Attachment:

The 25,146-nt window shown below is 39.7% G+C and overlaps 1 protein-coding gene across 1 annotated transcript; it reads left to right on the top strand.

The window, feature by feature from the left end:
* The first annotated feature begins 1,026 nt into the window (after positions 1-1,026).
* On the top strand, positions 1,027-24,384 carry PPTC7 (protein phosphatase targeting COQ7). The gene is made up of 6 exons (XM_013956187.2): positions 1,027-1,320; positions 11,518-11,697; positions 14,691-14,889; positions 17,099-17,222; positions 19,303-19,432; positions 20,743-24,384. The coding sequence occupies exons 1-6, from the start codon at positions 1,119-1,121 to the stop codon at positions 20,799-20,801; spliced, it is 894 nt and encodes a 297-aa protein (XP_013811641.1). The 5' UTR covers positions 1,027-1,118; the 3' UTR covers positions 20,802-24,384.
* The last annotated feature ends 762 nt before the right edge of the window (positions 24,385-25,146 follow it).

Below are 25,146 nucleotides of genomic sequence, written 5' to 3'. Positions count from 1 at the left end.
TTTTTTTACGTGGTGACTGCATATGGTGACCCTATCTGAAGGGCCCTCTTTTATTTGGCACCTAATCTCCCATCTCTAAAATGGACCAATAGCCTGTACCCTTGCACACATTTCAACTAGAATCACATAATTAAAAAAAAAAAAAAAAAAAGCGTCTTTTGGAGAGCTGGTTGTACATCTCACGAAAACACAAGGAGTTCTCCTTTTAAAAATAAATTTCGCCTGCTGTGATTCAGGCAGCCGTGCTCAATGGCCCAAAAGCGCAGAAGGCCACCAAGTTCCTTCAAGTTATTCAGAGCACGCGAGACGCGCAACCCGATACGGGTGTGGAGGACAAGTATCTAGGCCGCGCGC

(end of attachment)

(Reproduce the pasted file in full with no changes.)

The 25,146-nt window shown below is 39.7% G+C and overlaps 1 protein-coding gene across 1 annotated transcript; it reads left to right on the top strand.

The window, feature by feature from the left end:
* The first annotated feature begins 1,026 nt into the window (after positions 1-1,026).
* On the top strand, positions 1,027-24,384 carry PPTC7 (protein phosphatase targeting COQ7). The gene is made up of 6 exons (XM_013956187.2): positions 1,027-1,320; positions 11,518-11,697; positions 14,691-14,889; positions 17,099-17,222; positions 19,303-19,432; positions 20,743-24,384. The coding sequence occupies exons 1-6, from the start codon at positions 1,119-1,121 to the stop codon at positions 20,799-20,801; spliced, it is 894 nt and encodes a 297-aa protein (XP_013811641.1). The 5' UTR covers positions 1,027-1,118; the 3' UTR covers positions 20,802-24,384.
* The last annotated feature ends 762 nt before the right edge of the window (positions 24,385-25,146 follow it).

Below are 25,146 nucleotides of genomic sequence, written 5' to 3'. Positions count from 1 at the left end.
TTTTTTTACGTGGTGACTGCATATGGTGACCCTATCTGAAGGGCCCTCTTTTATTTGGCACCTAATCTCCCATCTCTAAAATGGACCAATAGCCTGTACCCTTGCACACATTTCAACTAGAATCACATAATTAAAAAAAAAAAAAAAAAAAGCGTCTTTTGGAGAGCTGGTTGTACATCTCACGAAAACACAAGGAGTTCTCCTTTTAAAAATAAATTTCGCCTGCTGTGATTCAGGCAGCCGTGCTCAATGGCCCAAAAGCGCAGAAGGCCACCAAGTTCCTTCAAGTTATTCAGAGCACGCGAGACGCGCAACCCGATACGGGTGTGGAGGACAAGTATCTAGGCCGCGCGC